FALSE. Mental illness is not always a chronic, lifelong condition. People who experience mental illness can recover and lead fulfilling lives, learning to manage symptoms with support and appropriate treatments. Many people living with mental health conditions are able to live, work, learn and participate fully as active and productive members of communities. When treated appropriately and early, some people can recover with no further episodes of ill health. For others, ill health may recur throughout their life, and will require longer-term management to help people live full and fulfilling lives. Counselling can help to avoid reliance on harmful coping strategies like drinking, as well as to help come to terms with life experiences. Often a combination of pharmacological (medication) and psychological (talking) therapies provides the best outcomes. Individuals have different treatment needs; talking with mental health professionals will help to determine the best treatment plan towards recovery from mental ill health.
Depression is inevitable as one gets older − it’s a sign of old age.
FALSE. Depression is not inevitable in old age. However, older adults do have a greater risk of depression associated with losing a partner later on in life or as an early sign of other progressive illness (including neurodegenerative diseases and dementia).
Mental illness is the sign of a ‘weak character’ − people with depression are just ‘lazy’.
FALSE. Ill health, whatever the cause, is not a character flaw or personal weakness. People with mental ill health are not ‘lazy’, ‘weak’ or able to ‘snap out of it’. The stereotype of a clinically depressed person as being lazy, or simply lacking motivation shows a lack of understanding of the condition. Multiple factors contribute towards mental illness, including life experiences, trauma, family history, physical illness or biological factors. It is not entirely clear why some people are more ‘resilient’ to developing mental illness than others after, for example, witnessing a traumatic event, being a victim of a crime, or longer-term exposure to traumatic experiences, such as military conflict, natural disasters or abuse. Not everyone exposed to a traumatic event will experience post-traumatic stress disorder (PTSD) for example, but this is not related to some notional concept of being ‘strong-’ or ‘weak-minded’.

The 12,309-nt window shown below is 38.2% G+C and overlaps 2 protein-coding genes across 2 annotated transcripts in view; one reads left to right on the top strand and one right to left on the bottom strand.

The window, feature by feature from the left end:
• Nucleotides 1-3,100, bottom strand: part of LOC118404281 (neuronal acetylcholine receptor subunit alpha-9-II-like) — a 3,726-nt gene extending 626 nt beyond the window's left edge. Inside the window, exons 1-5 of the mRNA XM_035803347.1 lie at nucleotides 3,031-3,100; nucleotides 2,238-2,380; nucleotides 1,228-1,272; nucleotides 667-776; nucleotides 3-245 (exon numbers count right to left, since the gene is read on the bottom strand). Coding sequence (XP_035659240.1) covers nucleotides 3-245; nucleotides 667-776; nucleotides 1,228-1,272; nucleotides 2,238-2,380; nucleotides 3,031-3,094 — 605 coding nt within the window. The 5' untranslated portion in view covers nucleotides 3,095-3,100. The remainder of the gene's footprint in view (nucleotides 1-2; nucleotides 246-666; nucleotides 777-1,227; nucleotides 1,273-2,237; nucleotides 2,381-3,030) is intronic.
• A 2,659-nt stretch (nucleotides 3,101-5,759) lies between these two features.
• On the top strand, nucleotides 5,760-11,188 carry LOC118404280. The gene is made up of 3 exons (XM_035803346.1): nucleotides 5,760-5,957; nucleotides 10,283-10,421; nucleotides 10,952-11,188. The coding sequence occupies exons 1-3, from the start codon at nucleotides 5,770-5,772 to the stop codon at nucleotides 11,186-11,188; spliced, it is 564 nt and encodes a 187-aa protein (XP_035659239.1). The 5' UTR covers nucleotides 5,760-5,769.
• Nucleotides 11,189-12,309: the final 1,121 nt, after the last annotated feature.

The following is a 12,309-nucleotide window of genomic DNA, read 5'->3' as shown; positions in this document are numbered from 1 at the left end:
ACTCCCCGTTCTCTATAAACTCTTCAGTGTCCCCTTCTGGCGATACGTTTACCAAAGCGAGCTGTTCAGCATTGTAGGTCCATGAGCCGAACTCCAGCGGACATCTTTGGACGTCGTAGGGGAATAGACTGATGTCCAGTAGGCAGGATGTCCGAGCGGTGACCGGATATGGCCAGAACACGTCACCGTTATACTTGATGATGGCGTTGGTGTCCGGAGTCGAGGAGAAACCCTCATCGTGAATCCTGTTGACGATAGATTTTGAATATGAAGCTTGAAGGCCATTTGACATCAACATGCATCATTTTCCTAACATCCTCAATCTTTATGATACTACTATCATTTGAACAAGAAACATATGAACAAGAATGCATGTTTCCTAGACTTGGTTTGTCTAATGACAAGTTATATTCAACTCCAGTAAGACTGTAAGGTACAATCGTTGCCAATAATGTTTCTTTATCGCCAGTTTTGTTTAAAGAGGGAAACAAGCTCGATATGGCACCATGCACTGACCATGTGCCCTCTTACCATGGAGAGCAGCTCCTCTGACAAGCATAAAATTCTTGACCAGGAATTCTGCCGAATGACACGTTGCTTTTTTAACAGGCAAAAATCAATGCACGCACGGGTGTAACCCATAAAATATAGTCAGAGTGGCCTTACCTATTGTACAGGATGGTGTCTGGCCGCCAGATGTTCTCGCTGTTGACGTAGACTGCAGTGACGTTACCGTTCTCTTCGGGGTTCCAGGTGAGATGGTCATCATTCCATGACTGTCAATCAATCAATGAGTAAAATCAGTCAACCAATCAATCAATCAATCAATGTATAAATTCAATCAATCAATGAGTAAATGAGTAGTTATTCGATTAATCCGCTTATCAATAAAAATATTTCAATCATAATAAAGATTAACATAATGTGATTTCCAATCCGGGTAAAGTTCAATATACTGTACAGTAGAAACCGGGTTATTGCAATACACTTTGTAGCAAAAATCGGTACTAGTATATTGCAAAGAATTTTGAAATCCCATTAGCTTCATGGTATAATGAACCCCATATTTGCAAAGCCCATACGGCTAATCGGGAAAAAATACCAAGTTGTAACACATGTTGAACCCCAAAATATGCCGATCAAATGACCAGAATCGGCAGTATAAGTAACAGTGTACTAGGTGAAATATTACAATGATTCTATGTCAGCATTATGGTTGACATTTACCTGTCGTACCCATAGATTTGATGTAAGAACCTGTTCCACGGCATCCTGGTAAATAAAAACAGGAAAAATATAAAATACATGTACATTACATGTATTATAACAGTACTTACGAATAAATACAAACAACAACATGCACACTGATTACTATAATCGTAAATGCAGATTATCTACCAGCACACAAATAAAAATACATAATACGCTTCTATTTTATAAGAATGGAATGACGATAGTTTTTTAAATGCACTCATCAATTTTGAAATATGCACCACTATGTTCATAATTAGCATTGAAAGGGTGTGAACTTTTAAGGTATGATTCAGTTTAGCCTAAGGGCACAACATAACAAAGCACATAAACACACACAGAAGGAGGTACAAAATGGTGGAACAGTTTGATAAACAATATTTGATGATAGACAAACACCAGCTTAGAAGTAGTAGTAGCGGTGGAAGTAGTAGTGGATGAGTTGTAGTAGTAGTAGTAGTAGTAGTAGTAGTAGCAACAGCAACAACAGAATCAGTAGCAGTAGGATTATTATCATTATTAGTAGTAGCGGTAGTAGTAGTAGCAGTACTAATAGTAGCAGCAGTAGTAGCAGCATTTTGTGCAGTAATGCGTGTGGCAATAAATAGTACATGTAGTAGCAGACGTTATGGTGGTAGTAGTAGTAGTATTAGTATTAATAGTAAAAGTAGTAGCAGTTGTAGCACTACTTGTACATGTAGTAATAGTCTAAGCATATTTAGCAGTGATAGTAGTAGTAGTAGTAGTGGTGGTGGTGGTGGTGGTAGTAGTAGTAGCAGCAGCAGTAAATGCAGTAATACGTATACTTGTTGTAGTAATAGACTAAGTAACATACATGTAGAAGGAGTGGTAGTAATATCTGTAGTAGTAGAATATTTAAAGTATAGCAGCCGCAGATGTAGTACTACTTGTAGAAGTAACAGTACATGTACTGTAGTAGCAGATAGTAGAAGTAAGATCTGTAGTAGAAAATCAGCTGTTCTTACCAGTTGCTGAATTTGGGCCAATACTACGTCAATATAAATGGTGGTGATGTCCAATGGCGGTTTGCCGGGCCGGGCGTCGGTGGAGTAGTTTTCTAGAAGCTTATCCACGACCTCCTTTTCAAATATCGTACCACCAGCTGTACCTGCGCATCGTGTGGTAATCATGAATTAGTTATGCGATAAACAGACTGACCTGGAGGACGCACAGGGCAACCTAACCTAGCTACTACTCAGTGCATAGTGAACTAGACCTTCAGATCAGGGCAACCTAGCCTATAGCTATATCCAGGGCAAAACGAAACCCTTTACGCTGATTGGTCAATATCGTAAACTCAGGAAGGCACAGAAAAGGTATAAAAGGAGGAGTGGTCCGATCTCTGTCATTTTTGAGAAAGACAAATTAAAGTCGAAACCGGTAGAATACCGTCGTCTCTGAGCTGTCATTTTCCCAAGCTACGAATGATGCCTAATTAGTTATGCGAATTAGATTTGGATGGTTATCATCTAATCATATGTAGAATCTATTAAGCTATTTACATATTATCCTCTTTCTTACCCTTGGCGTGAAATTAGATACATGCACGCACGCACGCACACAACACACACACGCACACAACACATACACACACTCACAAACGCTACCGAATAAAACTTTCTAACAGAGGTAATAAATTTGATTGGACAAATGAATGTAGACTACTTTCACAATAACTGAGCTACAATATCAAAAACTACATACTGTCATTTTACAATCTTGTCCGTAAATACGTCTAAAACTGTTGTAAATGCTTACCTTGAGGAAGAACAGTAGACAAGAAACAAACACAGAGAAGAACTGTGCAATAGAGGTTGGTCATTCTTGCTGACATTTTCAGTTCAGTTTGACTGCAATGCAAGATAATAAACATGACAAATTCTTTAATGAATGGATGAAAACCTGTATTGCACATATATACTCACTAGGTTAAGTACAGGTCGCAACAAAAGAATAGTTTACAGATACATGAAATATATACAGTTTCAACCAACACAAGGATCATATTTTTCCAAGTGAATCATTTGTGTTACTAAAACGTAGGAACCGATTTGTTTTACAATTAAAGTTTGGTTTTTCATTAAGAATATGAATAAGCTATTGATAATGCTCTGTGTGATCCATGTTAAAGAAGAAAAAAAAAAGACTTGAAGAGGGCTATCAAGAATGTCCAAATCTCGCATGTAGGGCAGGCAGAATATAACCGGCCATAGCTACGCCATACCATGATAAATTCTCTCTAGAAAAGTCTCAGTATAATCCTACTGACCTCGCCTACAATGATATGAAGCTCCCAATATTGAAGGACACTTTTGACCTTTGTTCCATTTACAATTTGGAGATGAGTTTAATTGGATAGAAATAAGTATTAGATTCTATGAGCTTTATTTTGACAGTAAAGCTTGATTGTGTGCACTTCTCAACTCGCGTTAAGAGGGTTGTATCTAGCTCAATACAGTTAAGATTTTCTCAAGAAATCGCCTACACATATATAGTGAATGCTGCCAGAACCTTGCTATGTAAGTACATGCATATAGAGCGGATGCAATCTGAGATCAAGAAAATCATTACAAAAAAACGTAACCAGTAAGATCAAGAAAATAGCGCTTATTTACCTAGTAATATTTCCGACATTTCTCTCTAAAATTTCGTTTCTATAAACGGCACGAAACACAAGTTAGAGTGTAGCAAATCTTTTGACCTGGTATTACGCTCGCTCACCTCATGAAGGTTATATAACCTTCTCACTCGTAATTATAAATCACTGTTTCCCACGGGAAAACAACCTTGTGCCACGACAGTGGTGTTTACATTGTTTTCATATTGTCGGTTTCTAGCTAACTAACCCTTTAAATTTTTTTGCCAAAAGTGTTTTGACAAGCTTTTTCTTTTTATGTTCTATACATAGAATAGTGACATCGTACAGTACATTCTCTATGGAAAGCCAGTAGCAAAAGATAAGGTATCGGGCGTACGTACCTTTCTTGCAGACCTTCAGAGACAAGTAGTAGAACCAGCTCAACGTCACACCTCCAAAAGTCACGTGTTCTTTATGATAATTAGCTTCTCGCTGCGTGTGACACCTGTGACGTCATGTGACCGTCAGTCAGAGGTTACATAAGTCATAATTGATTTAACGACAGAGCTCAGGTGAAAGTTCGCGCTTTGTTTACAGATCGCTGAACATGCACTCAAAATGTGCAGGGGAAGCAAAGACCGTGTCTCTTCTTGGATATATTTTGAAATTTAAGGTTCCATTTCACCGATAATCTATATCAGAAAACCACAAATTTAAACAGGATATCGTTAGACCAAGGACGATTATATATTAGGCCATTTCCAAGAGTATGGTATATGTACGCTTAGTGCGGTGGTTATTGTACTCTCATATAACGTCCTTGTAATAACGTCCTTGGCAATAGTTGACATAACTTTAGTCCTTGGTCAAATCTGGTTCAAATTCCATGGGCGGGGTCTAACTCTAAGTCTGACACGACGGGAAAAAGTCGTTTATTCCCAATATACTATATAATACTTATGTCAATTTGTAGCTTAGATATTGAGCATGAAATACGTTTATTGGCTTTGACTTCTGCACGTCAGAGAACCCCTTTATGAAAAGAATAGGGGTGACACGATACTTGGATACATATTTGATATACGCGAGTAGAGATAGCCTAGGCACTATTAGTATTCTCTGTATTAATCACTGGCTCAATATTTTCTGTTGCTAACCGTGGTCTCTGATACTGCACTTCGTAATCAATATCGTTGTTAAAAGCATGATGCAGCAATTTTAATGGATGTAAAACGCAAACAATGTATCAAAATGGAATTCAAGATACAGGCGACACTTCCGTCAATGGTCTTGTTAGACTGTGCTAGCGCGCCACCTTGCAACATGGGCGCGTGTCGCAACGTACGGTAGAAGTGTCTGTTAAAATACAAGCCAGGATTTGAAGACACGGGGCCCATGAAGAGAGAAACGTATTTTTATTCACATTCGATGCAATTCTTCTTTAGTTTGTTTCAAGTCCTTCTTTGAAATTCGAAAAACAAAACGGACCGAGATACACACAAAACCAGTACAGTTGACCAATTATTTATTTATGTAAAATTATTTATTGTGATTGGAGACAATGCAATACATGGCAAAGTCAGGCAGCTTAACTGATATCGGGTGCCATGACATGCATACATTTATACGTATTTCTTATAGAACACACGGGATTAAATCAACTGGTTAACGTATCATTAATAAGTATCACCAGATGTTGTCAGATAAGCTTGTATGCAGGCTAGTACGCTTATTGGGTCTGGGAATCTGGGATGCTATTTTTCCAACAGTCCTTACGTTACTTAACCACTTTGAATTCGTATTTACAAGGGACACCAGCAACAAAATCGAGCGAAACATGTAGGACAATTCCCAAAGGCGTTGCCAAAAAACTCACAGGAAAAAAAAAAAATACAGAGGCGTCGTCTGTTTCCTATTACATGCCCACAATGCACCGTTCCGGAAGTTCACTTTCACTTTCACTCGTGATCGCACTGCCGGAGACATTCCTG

Prevention doesn’t work − it’s impossible to prevent mental illnesses.
FALSE. If risk factors are known (e.g. exposure to a specific trauma or known biological or environmental stimuli which can trigger mental health problems), then strategies aimed at preventing these would affect mental, emotional and behavioural outcomes in children and adolescents, as well as adults.
People with mental illness should be isolated from the community and kept in institutions.
FALSE. Many people with a mental illness recover quickly and do not necessarily need hospital care. Others have short admissions for treatment. Improvements in healthcare provision mean that most people can live within the community while receiving the continued care and support they need, without being confined to psychiatric institutions, as was more common in the past. Some people, however, will require long-term specialist hospital care, and sometimes against their will, if they are deemed to be particularly vulnerable or likely to cause harm to themselves or to others, for example.
People with depression are just ‘sad’ − they need cheering up.
FALSE. There is a misconception that people who are clinically depressed can simply will away their mood, shake it off, pull themselves together and cheer up. Depression has a biological basis that affects physiological functioning. It’s not as simple as a psychological pick-me-up. Treatments such as cognitive therapy combined with medication can help address the symptoms of depression.
Activity 1 Reflecting on common misconceptions
Reflect on the issues raised in this section.
What are your own thoughts and views on each of these points?
Can you offer further or alternative perspectives, drawing on your own personal or professional experience?
It’s more than a simple matter of awareness or of public perception. Different perspectives and insight gained through personal as well as professional experiences are important to understanding mental illness, and those who are affected by, and living with mental health conditions. The way we perceive an issue, in what light we view a particular topic, greatly influences our thoughts and behaviours, and how we relate to, understand or come to terms with our own and other people’s experiences. We can see things from positive, negative or neutral viewpoints. Mental ill health is clearly an emotive, deeply personal and sensitive discussion area. A better understanding of the issues, the scientific and clinical backdrop to headline news, a closer examination of the evidence (which is often controversial), and informed debates around key issues, will help to dispel misconceptions and misunderstanding, and eliminate stigma.